Debra Matabvu and Kuda Bwititi
GOVERNMENT has begun enforcing a combination of strategies to break monopolies and foster competition among companies in key sectors providing basic commodities, which have come under siege from price cartels so pushing products beyond the reach of many.
This comes as Parliament has invited Industry and Commerce Minister Mangaliso Ndlovu to furnish it with a comprehensive explanation on the wave of price increases plaguing the economy.
The Sunday Mail has gathered that authorities are urgently finalising reforms to the Competition and Tariff Commission (CTC) that will usher a new environment for fair business practices whilst introducing punitive action against unethical profiteering.
The development also comes amid indications the much awaited Consumer Protection Bill, to enhance and safeguard the rights of shoppers, will be signed into law within the next month.
In an interview, Minister Ndlovu said a report by the CTC had uncovered monopolies to be behind the price distortions particularly of sugar, poultry and dairy products.
“Monopolies are a big problem in our economy. They stifle innovation. You can see what is happening in our economy in terms of monopolies,” he said.
“CTC did a snap survey and the full report, at the moment, is confidential. However, they found out that the food sector, in particular, is monopolised to the extent that some control and manipulate prices on the market.
“They have also given recommendations which we have started instituting. That is why you see that the Government recently approved the Zimbabwe National Industrial Development Policy to promote competitiveness.”
Minister Ndlovu said the major measure to break monopolies was funding for other players to set up shop and stimulate competition.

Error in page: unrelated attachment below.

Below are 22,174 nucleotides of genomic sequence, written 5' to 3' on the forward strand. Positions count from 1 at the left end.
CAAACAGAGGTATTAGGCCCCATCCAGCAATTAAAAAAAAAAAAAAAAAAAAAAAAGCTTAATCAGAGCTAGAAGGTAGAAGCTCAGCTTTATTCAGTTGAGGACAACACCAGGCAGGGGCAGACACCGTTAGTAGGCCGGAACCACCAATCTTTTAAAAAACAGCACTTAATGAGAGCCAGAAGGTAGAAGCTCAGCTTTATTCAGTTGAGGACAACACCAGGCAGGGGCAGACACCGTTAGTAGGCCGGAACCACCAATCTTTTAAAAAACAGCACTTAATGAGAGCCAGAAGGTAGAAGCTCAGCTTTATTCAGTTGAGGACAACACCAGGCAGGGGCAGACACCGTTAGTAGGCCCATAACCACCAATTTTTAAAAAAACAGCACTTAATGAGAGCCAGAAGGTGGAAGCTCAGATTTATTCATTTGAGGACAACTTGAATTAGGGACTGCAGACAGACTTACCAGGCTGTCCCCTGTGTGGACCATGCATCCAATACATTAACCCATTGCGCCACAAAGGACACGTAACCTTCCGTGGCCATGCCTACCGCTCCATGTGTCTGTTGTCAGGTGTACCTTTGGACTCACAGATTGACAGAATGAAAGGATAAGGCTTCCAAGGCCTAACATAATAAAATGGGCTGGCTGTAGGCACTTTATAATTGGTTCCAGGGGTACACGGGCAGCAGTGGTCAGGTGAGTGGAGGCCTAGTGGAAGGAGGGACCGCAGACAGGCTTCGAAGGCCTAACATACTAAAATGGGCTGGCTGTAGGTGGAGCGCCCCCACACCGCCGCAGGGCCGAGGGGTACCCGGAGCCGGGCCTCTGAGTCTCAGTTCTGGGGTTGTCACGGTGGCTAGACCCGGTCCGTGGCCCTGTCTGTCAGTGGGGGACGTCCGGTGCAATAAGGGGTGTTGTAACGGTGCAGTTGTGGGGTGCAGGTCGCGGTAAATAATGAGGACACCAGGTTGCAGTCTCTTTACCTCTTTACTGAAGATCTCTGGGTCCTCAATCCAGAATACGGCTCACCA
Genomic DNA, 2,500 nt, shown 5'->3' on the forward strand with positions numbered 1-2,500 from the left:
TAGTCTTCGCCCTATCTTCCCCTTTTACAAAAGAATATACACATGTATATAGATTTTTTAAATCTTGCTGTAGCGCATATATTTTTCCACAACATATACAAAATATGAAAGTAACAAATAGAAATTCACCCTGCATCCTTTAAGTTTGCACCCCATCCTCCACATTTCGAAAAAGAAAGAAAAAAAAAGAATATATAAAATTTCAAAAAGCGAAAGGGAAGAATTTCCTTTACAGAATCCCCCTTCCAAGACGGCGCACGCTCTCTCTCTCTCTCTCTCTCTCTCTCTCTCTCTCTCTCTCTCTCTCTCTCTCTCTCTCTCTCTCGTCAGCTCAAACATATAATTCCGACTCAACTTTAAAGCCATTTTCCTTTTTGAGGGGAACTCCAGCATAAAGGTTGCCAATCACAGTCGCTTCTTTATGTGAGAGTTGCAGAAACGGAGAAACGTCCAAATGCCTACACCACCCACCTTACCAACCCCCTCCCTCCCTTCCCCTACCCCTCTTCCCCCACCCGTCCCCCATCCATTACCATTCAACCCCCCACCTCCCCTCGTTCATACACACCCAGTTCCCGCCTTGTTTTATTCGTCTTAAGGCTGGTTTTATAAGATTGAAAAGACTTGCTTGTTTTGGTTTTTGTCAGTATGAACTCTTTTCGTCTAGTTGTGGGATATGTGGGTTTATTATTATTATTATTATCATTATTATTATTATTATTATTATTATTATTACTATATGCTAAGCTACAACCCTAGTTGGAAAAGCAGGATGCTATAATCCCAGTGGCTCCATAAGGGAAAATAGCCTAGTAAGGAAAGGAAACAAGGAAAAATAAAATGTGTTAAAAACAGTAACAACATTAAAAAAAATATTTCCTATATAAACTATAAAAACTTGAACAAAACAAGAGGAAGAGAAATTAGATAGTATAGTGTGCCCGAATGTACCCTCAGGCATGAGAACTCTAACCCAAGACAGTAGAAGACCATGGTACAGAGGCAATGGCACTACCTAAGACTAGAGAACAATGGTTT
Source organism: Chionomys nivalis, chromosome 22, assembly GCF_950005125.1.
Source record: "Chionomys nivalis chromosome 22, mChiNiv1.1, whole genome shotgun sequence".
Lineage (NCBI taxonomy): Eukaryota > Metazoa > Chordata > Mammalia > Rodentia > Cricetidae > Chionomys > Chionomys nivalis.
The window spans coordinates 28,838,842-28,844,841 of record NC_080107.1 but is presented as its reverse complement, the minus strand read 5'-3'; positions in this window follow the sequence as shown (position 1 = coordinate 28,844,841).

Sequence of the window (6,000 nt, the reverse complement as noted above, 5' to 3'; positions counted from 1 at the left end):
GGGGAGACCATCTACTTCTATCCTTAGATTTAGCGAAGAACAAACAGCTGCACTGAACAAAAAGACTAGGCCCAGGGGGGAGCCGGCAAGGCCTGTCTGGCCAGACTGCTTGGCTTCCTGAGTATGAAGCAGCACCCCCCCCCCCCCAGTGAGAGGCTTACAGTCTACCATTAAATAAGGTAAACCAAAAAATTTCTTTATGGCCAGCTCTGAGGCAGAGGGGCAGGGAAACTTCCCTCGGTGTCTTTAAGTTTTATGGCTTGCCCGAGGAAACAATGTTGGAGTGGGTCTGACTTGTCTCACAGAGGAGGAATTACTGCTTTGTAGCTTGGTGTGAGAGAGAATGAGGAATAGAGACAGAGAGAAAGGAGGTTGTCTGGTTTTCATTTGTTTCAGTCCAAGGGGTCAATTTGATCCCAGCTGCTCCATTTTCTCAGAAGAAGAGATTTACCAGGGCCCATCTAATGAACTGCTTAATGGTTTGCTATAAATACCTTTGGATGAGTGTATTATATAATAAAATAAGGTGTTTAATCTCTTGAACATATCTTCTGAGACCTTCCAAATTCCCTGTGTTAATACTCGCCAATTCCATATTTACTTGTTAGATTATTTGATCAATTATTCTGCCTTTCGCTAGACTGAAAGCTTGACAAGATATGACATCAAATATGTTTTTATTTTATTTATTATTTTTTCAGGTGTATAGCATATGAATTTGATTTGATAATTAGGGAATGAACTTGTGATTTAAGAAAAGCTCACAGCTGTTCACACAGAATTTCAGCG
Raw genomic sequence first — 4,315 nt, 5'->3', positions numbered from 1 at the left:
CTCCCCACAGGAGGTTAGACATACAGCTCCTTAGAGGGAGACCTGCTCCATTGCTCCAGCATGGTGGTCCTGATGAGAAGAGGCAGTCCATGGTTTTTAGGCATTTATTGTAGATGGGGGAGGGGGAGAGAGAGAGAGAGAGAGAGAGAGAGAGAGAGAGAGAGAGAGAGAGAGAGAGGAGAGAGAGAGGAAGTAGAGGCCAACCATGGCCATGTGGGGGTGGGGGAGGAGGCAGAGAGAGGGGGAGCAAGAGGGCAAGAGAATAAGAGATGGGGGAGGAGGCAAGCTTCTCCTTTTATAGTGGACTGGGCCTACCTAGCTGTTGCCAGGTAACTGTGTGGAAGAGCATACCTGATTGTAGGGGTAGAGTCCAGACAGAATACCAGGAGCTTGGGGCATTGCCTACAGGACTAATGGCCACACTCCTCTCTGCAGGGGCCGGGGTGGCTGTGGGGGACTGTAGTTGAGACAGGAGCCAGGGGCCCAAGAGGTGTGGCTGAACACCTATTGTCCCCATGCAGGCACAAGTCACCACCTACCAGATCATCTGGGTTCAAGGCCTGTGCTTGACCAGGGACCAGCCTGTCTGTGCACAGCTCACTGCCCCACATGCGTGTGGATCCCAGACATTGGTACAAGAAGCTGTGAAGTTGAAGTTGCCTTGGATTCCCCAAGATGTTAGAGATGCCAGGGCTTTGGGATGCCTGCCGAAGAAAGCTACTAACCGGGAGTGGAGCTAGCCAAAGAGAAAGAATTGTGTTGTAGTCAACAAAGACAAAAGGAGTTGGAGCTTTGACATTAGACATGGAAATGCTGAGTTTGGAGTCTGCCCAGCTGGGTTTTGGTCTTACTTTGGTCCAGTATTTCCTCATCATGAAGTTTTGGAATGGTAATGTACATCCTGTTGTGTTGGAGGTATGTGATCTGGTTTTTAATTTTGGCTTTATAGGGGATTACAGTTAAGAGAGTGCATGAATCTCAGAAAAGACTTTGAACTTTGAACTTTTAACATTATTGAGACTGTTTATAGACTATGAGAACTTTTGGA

He said the approved principles of the amendments of the CTC included empowering the commission to levy companies that violate competition laws.
The introduction of the Zimbabwe National Industrial Development Policy last week would also help bring competitiveness in the economy.
He said the Consumer Protection Bill was expected to become law next month and that seeks, among other objectives, to criminalise retailers and manufacturers who sell goods on condition that customers buy other products from the same shop
According to the Bill, it is an offence for retailers; “not to display prices of goods on shelves.”
The initiatives to arrest unwarranted prices comes as Parliament this week seeks explanations from Minister Ndlovu on the pricing models for goods and services.
Last week, National Assembly members condemned businesses for wanton price hikes.
Responding to a point of privilege raised by Chegutu West legislator Dexter Nduna, Deputy Speaker of the National Assembly Cde Tsitsi Gezi invited Minister Ndlovu to discuss the pricing issues.
”We will call the Minister of Industry and Commerce to come and give us a ministerial statement on the issue of prices,” she said.
Cde Nduna said Minister Ndlovu should explain why the increase in prices of goods and services had persisted unabated.
“I ask if the Minister of Industry and Commerce could come to this House. It would be prudent for him to come and favour us with a ministerial statement as to why the arms of industry, industry players and business people, in particular those big businesses, are sky rocketing prices of cooking oil for instance; which they buy at a very low wholesale price,” he said.
“I am quite shocked that some basic inputs and necessities such as cooking oil, sugar and other needs are changing in price each day. Cde Nduna said businesses should be challenged to provide empirical evidence justifying the price hikes.
He proposed that those that fail to do so should be arrested and prosecuted.